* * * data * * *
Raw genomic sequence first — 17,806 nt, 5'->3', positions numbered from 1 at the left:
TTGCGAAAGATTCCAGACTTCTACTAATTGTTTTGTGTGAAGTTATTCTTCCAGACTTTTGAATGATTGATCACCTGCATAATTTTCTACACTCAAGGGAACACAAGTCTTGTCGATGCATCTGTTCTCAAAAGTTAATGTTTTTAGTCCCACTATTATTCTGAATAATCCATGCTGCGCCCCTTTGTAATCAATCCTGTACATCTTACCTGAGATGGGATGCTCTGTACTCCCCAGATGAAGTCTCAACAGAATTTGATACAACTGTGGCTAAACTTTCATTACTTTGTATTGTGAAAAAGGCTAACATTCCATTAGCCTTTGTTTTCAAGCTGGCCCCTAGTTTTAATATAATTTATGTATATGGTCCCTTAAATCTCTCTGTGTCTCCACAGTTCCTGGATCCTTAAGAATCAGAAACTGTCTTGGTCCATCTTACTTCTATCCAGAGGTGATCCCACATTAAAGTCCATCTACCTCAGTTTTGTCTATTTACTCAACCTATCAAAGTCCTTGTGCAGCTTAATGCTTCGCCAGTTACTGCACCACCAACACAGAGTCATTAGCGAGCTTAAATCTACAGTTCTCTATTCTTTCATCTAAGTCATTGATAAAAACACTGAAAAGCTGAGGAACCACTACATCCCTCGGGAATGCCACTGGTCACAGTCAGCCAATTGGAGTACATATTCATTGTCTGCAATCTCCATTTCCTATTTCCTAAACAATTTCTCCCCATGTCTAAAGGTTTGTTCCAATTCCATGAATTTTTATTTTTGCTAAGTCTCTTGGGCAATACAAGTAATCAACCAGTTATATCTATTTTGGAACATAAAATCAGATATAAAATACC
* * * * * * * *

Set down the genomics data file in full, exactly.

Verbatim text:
Raw genomic sequence first — 17,806 nt, 5'->3', positions numbered from 1 at the left:
TTGCGAAAGATTCCAGACTTCTACTAATTGTTTTGTGTGAAGTTATTCTTCCAGACTTTTGAATGATTGATCACCTGCATAATTTTCTACACTCAAGGGAACACAAGTCTTGTCGATGCATCTGTTCTCAAAAGTTAATGTTTTTAGTCCCACTATTATTCTGAATAATCCATGCTGCGCCCCTTTGTAATCAATCCTGTACATCTTACCTGAGATGGGATGCTCTGTACTCCCCAGATGAAGTCTCAACAGAATTTGATACAACTGTGGCTAAACTTTCATTACTTTGTATTGTGAAAAAGGCTAACATTCCATTAGCCTTTGTTTTCAAGCTGGCCCCTAGTTTTAATATAATTTATGTATATGGTCCCTTAAATCTCTCTGTGTCTCCACAGTTCCTGGATCCTTAAGAATCAGAAACTGTCTTGGTCCATCTTACTTCTATCCAGAGGTGATCCCACATTAAAGTCCATCTACCTCAGTTTTGTCTATTTACTCAACCTATCAAAGTCCTTGTGCAGCTTAATGCTTCGCCAGTTACTGCACCACCAACACAGAGTCATTAGCGAGCTTAAATCTACAGTTCTCTATTCTTTCATCTAAGTCATTGATAAAAACACTGAAAAGCTGAGGAACCACTACATCCCTCGGGAATGCCACTGGTCACAGTCAGCCAATTGGAGTACATATTCATTGTCTGCAATCTCCATTTCCTATTTCCTAAACAATTTCTCCCCATGTCTAAAGGTTTGTTCCAATTCCATGAATTTTTATTTTTGCTAAGTCTCTTGGGCAATACAAGTAATCAACCAGTTATATCTATTTTGGAACATAAAATCAGATATAAAATACC